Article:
Humic Substances: A Quick Introduction

posted in Humic & Humates

Agricultural researchers have been studying humic substances since the late 1960’s. Since the beginning of the 20th century, the importance of humic substances in garden and crop production, and the necessity of maintaining adequate concentrations of humic substances in productive soils, have been recognized and emphasized by agriculturalists and scientists.

Here are some introductory stats and facts about humic acids. This information comes from The Humic Producers Trade Association, among other sources.

  • In the United States, 110-112 million acres of crop land receive some type of humic substance — only about 3% of the harvested acres!
  • California and the western United States have the highest crop use of humic products, and were some of the earliest innovators.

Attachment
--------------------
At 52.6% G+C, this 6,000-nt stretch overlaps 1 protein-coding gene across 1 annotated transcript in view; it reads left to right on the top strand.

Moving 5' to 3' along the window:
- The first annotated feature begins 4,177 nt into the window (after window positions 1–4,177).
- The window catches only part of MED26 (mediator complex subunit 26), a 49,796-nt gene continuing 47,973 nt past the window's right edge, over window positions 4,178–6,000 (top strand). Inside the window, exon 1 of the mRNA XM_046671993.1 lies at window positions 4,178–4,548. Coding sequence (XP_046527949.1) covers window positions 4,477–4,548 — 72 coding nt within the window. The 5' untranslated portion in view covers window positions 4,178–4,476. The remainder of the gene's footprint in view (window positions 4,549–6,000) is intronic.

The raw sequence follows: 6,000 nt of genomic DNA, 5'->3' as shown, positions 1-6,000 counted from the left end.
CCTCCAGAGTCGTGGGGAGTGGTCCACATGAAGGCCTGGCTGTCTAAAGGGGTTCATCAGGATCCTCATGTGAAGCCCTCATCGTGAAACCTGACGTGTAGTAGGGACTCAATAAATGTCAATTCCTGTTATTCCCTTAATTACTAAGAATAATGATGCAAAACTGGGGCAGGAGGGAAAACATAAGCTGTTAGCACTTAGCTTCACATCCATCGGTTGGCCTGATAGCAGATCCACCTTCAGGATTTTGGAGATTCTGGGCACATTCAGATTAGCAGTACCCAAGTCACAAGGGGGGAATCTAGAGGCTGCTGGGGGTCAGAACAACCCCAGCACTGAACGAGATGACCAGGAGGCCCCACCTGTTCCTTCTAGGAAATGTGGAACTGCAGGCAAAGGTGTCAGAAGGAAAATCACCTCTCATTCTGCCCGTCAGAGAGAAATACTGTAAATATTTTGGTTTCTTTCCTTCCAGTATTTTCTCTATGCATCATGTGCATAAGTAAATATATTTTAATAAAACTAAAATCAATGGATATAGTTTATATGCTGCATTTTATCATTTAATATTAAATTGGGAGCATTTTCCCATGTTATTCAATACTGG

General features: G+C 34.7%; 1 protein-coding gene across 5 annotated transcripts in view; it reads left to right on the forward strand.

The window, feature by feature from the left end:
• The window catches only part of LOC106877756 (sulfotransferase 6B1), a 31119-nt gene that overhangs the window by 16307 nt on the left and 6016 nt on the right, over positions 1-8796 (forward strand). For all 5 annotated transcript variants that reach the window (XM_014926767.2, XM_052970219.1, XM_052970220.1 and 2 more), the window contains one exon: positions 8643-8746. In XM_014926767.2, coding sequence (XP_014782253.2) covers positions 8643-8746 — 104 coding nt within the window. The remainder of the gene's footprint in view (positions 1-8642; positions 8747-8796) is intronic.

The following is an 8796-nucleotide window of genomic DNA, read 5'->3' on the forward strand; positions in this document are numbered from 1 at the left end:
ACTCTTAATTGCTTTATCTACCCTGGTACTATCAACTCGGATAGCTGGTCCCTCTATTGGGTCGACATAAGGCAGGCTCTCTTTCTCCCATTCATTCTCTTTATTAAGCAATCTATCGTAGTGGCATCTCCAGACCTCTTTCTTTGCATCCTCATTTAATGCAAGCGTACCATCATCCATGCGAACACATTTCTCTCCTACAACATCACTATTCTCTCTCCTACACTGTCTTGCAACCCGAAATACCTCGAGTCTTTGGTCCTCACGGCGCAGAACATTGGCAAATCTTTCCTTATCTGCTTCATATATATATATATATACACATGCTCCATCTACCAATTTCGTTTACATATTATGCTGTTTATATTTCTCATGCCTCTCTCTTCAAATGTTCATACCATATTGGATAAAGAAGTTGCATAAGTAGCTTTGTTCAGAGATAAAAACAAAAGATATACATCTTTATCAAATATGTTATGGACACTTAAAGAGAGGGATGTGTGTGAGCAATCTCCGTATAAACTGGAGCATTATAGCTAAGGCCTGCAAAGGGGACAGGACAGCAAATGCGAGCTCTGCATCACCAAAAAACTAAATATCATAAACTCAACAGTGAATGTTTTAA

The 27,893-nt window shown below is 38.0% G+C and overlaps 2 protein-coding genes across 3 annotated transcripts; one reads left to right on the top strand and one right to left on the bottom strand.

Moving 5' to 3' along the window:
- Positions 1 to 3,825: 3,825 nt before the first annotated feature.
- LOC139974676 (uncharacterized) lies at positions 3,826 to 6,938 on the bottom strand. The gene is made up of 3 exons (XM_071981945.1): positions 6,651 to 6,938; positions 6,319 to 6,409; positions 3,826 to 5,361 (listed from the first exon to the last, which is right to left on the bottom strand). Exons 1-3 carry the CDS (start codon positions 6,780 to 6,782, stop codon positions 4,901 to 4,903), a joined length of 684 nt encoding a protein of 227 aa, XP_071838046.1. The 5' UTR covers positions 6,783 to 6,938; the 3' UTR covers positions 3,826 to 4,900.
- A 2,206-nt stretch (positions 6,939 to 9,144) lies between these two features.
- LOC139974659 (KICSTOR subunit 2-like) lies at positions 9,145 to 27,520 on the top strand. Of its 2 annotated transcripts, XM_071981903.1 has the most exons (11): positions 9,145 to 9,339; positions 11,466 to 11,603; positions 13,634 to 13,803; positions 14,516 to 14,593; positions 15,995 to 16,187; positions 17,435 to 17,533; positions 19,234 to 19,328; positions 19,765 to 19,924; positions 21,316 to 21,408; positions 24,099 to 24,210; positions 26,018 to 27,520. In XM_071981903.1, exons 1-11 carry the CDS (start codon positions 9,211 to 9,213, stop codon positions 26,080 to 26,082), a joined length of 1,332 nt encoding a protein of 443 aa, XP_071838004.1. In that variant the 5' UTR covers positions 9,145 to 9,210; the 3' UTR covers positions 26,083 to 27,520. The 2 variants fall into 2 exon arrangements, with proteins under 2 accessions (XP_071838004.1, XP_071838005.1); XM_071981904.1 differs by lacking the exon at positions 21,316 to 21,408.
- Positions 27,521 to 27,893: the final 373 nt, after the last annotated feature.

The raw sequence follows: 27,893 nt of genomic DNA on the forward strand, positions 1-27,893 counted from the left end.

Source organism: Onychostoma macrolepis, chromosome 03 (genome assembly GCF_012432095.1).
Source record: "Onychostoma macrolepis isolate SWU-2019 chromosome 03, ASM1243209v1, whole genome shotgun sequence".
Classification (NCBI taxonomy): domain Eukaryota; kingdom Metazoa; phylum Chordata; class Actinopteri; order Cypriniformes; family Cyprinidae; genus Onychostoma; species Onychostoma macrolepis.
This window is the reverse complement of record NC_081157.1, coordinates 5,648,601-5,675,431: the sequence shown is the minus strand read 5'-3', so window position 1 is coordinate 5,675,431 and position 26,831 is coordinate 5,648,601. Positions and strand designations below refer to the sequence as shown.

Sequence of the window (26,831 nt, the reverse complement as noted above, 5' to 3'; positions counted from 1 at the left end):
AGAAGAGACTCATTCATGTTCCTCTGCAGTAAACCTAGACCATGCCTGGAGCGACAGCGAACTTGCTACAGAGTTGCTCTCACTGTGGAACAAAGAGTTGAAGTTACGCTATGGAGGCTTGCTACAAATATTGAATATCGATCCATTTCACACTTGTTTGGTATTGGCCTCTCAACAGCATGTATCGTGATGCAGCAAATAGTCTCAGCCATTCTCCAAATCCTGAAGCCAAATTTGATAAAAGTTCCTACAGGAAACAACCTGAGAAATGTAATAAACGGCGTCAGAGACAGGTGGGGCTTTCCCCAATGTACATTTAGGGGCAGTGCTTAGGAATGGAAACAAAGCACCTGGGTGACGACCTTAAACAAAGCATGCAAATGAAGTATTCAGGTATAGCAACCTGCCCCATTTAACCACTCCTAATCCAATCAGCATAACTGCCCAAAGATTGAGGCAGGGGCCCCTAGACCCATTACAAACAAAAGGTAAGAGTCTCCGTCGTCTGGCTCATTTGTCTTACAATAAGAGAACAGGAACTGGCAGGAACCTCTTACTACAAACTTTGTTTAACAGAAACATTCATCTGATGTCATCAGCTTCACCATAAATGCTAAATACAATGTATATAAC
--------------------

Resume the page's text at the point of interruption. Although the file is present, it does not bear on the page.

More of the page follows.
• The greatest benefit of humic substances is when applied to sandy or low CEC soils. Humic substances also work well on heavily cropped soils.
  • Most of the low organic matter CEC soils are in the coastal crop production areas (“the smile”) of the United States.
  • Crops most often associated with humic acid use are tomatoes, potatoes, sweet corn, crucifers, sugar beets, turfgrass, and other high value crops with multiple seasons per year.

For more information on the history, use and benefits of humic substances, visit the Humic Products Trade Association (HPTA) website: